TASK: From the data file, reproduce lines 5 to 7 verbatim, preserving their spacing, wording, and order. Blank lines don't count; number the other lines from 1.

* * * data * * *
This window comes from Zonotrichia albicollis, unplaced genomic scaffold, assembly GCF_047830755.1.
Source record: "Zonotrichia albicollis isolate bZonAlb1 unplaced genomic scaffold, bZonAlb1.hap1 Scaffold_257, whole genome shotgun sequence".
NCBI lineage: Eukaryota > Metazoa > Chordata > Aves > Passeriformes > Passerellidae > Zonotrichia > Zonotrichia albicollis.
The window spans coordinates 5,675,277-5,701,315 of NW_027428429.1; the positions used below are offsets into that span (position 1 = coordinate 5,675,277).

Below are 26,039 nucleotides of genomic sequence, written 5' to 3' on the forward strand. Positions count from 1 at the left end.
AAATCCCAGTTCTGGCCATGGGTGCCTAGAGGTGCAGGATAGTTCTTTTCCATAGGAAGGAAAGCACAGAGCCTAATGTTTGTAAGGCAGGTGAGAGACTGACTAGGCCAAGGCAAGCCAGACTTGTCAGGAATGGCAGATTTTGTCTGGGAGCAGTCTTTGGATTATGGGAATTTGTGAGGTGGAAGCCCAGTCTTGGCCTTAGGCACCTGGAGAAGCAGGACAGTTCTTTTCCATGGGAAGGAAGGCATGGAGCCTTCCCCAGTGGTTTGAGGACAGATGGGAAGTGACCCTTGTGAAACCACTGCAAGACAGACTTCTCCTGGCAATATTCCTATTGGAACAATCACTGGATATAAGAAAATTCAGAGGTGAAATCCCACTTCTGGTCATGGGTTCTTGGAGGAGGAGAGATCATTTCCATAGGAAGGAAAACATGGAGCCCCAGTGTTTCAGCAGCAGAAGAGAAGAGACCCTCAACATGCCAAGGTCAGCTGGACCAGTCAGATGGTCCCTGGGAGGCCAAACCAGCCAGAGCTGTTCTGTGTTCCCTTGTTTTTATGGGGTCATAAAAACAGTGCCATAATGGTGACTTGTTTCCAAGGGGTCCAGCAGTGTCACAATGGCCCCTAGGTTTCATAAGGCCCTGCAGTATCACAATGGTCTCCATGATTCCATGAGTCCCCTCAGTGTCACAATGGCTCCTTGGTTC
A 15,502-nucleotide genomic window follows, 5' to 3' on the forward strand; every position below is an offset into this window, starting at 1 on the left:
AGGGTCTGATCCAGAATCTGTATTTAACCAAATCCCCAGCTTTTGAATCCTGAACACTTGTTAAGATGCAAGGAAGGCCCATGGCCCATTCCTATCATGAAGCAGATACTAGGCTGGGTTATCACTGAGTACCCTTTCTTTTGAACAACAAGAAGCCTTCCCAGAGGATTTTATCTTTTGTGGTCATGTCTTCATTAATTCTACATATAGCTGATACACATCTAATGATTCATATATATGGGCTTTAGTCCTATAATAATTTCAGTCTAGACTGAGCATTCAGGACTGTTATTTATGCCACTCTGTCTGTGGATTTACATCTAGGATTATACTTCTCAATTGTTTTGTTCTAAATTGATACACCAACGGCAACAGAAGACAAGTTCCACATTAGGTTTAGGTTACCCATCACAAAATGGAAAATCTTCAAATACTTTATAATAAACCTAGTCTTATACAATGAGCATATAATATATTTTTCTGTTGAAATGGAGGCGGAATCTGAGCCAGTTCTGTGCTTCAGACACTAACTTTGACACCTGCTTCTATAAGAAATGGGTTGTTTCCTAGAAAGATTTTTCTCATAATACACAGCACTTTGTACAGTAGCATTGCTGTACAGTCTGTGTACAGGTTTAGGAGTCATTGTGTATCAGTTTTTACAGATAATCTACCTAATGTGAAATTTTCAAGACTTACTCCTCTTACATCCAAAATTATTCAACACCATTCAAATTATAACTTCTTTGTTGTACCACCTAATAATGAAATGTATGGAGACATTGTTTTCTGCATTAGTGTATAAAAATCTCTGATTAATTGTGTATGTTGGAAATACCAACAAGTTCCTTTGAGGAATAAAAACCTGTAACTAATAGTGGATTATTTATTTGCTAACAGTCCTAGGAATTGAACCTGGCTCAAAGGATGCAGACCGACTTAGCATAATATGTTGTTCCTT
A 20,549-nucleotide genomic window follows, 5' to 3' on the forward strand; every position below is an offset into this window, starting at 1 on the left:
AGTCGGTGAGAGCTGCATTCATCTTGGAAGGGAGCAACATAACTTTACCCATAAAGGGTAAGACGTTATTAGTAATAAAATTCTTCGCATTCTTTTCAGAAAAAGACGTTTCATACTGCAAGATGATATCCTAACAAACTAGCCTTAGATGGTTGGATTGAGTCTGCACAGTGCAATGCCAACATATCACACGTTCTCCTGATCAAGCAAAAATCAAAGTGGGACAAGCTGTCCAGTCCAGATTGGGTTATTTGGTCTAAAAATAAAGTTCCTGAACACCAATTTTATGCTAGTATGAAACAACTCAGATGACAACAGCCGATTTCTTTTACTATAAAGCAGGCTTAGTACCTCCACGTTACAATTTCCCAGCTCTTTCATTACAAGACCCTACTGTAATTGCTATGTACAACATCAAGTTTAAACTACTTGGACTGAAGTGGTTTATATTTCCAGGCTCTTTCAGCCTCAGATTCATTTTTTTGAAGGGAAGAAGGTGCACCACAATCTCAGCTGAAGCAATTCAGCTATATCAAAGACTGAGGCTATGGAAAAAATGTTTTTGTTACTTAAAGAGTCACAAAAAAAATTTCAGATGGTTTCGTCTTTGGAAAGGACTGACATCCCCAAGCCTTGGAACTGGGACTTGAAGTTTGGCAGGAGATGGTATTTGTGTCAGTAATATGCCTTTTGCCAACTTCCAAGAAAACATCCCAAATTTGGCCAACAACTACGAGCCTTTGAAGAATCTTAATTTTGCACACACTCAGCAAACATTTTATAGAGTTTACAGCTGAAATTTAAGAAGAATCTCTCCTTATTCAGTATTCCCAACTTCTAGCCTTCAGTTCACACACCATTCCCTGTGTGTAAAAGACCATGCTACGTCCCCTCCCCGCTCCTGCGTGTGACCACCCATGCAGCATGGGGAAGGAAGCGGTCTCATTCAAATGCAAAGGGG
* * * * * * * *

Below are 26,039 nucleotides of genomic sequence, written 5' to 3' on the forward strand. Positions count from 1 at the left end.
AAATCCCAGTTCTGGCCATGGGTGCCTAGAGGTGCAGGATAGTTCTTTTCCATAGGAAGGAAAGCACAGAGCCTAATGTTTGTAAGGCAGGTGAGAGACTGACTAGGCCAAGGCAAGCCAGACTTGTCAGGAATGGCAGATTTTGTCTGGGAGCAGTCTTTGGATTATGGGAATTTGTGAGGTGGAAGCCCAGTCTTGGCCTTAGGCACCTGGAGAAGCAGGACAGTTCTTTTCCATGGGAAGGAAGGCATGGAGCCTTCCCCAGTGGTTTGAGGACAGATGGGAAGTGACCCTTGTGAAACCACTGCAAGACAGACTTCTCCTGGCAATATTCCTATTGGAACAATCACTGGATATAAGAAAATTCAGAGGTGAAATCCCACTTCTGGTCATGGGTTCTTGGAGGAGGAGAGATCATTTCCATAGGAAGGAAAACATGGAGCCCCAGTGTTTCAGCAGCAGAAGAGAAGAGACCCTCAACATGCCAAGGTCAGCTGGACCAGTCAGATGGTCCCTGGGAGGCCAAACCAGCCAGAGCTGTTCTGTGTTCCCTTGTTTTTATGGGGTCATAAAAACAGTGCCATAATGGTGACTTGTTTCCAAGGGGTCCAGCAGTGTCACAATGGCCCCTAGGTTTCATAAGGCCCTGCAGTATCACAATGGTCTCCATGATTCCATGAGTCCCCTCAGTGTCACAATGGCTCCTTGGTTC
A 15,502-nucleotide genomic window follows, 5' to 3' on the forward strand; every position below is an offset into this window, starting at 1 on the left: